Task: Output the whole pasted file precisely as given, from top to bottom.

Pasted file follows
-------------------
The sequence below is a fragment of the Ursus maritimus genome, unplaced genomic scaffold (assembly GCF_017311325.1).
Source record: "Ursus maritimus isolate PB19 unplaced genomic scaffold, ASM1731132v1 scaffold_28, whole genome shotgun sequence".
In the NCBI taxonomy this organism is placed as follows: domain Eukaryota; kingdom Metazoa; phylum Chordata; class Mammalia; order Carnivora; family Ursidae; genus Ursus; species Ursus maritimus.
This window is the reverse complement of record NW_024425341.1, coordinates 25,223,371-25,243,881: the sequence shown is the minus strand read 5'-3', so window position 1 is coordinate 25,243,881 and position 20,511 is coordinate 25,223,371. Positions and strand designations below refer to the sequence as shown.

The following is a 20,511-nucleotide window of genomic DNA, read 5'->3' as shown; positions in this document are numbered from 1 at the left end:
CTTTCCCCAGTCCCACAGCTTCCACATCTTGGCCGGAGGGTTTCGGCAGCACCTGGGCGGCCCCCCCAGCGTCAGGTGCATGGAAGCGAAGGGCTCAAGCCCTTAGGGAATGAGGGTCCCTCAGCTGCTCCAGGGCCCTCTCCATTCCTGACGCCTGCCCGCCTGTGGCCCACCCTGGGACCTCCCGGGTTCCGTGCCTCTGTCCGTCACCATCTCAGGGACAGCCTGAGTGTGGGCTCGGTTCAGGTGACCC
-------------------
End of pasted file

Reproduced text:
The sequence below is a fragment of the Ursus maritimus genome, unplaced genomic scaffold (assembly GCF_017311325.1).
Source record: "Ursus maritimus isolate PB19 unplaced genomic scaffold, ASM1731132v1 scaffold_28, whole genome shotgun sequence".
In the NCBI taxonomy this organism is placed as follows: domain Eukaryota; kingdom Metazoa; phylum Chordata; class Mammalia; order Carnivora; family Ursidae; genus Ursus; species Ursus maritimus.
This window is the reverse complement of record NW_024425341.1, coordinates 25,223,371-25,243,881: the sequence shown is the minus strand read 5'-3', so window position 1 is coordinate 25,243,881 and position 20,511 is coordinate 25,223,371. Positions and strand designations below refer to the sequence as shown.

The following is a 20,511-nucleotide window of genomic DNA, read 5'->3' as shown; positions in this document are numbered from 1 at the left end:
CTTTCCCCAGTCCCACAGCTTCCACATCTTGGCCGGAGGGTTTCGGCAGCACCTGGGCGGCCCCCCCAGCGTCAGGTGCATGGAAGCGAAGGGCTCAAGCCCTTAGGGAATGAGGGTCCCTCAGCTGCTCCAGGGCCCTCTCCATTCCTGACGCCTGCCCGCCTGTGGCCCACCCTGGGACCTCCCGGGTTCCGTGCCTCTGTCCGTCACCATCTCAGGGACAGCCTGAGTGTGGGCTCGGTTCAGGTGACCC